Woods: Grass-fed dairy products really are better – Lake Geneva Regional News

No doubt you’ve seen the words “grass-fed” when reading about dairy products in food magazines, on television and maybe even on labels in your local grocery store, but does it really make a difference?

Yes, it does.

Grass-fed dairy products are better both for you and the cows.

A cow’s system is developed to digest grasses, not grain. On most large conventional dairy farms, cows eat an unnatural diet based on corn and soy rather than fresh pasture and dried grasses. Some large-scale farms even add by-products from the production of human food like candy, bakery, pasta and beer.

The USDA and Cornell University discovered that when fed an unnatural diet, the cows’ stomachs become more acidic, throwing their gut out of balance and making them more vulnerable to diseases like E. coli, which can, in turn, survive the acidity of human stomachs and cause intestinal illness.

According to Prevention Magazine, grass-fed dairy products contain a bigger diversity of nutrients, including vitamins A, D and B12. And eating whole milk dairy products from grass-fed cows is healthy for your heart.

Grass-fed milk has up to five times more CLA, a healthy fat found in the meat and milk of grazing animals, which is then stored in our tissues. A study from the Journal of Clinical Nutrition found that “keeping Bessy on grass could prevent more heart attacks in people than putting them on expensive drugs with all their side effects.”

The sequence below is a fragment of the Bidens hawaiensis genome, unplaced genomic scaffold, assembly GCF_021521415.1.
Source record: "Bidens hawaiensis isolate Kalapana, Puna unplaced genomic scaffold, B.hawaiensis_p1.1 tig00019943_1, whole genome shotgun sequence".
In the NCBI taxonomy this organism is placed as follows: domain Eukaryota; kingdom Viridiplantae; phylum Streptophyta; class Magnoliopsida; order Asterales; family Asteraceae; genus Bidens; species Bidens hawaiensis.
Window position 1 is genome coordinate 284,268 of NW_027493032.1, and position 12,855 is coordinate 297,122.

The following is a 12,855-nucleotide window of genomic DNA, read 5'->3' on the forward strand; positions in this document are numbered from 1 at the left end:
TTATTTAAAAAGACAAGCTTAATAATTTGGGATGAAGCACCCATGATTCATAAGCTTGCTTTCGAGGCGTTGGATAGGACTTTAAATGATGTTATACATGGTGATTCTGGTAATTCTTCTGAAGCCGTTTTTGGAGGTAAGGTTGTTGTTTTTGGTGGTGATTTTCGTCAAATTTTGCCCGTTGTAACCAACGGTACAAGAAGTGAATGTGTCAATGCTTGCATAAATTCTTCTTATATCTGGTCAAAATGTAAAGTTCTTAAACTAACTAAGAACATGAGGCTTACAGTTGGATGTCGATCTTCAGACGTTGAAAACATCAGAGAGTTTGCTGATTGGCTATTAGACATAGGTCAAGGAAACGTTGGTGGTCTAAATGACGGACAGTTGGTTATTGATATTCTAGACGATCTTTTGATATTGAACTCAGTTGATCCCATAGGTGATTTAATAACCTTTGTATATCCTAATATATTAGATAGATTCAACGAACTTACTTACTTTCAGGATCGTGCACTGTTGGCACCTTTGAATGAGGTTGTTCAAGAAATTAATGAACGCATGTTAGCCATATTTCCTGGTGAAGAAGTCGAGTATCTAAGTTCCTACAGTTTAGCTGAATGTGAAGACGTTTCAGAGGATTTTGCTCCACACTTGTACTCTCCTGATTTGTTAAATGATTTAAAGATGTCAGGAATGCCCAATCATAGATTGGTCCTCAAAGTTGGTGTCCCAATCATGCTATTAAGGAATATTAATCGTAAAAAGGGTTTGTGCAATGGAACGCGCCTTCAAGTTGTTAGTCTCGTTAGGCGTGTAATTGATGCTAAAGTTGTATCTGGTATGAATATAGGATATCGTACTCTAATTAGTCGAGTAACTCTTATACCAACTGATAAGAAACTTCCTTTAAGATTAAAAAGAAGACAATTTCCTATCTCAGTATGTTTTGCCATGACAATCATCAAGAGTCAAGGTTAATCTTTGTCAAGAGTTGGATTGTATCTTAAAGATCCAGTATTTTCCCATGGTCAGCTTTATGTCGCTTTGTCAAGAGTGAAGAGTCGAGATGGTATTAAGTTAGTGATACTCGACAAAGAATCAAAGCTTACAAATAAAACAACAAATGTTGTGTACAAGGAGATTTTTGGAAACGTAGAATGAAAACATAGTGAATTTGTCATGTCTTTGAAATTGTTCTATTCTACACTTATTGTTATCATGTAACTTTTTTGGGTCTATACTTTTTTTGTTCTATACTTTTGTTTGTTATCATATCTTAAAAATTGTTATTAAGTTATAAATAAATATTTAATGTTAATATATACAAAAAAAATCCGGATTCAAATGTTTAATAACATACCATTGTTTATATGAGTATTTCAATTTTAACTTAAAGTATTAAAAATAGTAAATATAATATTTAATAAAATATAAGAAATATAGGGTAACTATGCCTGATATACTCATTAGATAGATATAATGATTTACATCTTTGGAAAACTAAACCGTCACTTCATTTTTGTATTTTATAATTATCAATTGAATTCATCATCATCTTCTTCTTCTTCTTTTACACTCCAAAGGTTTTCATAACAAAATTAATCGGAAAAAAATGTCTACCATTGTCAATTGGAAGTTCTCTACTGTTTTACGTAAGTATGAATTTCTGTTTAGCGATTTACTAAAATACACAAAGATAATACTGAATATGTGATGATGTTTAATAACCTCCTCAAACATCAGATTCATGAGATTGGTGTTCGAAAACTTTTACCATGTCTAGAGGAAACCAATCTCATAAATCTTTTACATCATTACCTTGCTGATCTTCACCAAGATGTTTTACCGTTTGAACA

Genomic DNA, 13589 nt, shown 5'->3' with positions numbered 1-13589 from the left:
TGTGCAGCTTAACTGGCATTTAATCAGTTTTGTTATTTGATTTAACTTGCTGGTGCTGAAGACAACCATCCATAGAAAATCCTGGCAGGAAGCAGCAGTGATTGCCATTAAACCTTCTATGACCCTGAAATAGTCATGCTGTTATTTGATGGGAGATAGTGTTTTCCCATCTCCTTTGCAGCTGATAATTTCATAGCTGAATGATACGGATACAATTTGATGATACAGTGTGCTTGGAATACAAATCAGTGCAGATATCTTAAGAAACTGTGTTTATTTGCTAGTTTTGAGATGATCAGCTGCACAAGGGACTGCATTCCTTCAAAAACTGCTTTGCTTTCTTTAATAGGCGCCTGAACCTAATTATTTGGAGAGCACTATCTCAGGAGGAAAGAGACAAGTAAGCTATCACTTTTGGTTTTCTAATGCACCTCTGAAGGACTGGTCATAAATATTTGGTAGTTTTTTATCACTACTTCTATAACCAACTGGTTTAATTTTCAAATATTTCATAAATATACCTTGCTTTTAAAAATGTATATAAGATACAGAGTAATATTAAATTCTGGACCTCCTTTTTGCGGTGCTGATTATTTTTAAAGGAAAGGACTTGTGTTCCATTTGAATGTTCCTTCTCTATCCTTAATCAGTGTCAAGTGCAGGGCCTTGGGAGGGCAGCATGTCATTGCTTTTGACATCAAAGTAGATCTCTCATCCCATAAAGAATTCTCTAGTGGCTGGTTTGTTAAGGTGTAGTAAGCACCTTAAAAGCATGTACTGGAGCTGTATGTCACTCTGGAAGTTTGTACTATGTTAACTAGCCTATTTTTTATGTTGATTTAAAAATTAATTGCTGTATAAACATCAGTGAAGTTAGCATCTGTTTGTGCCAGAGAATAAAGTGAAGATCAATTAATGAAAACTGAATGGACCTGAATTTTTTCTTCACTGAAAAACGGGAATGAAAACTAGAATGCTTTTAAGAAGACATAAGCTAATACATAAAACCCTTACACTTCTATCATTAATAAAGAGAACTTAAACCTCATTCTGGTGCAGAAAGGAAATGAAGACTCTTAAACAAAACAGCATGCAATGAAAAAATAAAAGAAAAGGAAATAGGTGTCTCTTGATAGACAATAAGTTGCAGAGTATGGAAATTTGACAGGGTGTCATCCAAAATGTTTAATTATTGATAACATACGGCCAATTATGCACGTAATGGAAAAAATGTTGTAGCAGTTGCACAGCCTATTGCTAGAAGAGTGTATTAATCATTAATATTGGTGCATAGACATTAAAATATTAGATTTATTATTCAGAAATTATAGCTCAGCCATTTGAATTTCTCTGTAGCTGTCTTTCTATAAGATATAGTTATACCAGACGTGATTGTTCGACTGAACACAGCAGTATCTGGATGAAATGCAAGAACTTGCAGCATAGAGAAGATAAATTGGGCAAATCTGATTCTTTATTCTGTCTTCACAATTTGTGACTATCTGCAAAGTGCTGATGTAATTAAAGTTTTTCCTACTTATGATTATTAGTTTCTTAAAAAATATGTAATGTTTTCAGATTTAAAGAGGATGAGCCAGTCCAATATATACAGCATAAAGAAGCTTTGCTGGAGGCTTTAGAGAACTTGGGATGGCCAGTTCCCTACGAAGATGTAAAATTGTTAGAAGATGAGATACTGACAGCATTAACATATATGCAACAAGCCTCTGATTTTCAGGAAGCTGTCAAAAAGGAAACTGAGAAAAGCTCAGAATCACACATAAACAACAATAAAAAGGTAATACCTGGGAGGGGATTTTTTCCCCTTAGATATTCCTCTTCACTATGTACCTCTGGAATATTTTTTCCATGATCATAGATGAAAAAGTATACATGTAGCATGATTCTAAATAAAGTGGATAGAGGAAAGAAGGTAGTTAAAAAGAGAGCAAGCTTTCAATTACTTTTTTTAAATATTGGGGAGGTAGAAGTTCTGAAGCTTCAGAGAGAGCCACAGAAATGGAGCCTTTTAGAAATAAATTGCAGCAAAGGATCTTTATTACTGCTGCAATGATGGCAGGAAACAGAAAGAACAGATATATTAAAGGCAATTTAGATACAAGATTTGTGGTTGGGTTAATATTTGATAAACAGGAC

So start noticing those labels next time you do your grocery shopping. Organic Valley has a new line of dairy products called Grassmilk. Due to the subtle seasonal changes in pasture, they say this is “milk as it was meant to be.”

Kerrygold cheese, while it is still imported from Ireland and available in your local store, is made from cows raised on grass.

In Wisconsin, award-winning Pleasant Ridge Reserve cheese from Uplands Cheese in Dodgeville is only made from their milk when the cows are on pasture.

And cheeses from Brunkow Cheese Co-op in Darlington and Highfield Farm in Walworth are all made from cows raised on fresh pasture and dried grasses. Healthier for you, healthier for the cows, healthier for the environment.


The calendar says summer even if the weather does not — but we are all looking for lighter fare at this time of year. A fun finger-food idea can be inspired by your favorite sandwich and salad combinations. Small cubes of meat and cheese, alternated with olives, vegetables and cubes of a sturdy crusty bread, can be a light meal or snack easily toted to the beach, boat, or backyard.

Use toothpicks, small cocktail skewers, or appetizer picks to assemble some interesting combinations. You can also peruse the olive and salad bars at your local market to find ready cut and marinated vegetables. Cubes of sausage, cheese, olives and jarred pepperoncini will remind you of your favorite sub sandwich, while fresh mozzarella, tomato and a basil leaf will taste like a mini-Caprese salad. And if you like that sweet-salty combo, you can’t go wrong with a date stuffed with your favorite blue cheese, skewered with a small slice of ham or prosciutto.

Terry and Denise Woods are owners and cheesemakers at Highfield Farm Creamery in Walworth on State Line Road. If you have a question you’d like answered in this column, please send it to Info@HighfieldFarm.com or call 262-275-3027.

Let’s block ads! (Why?)

Source link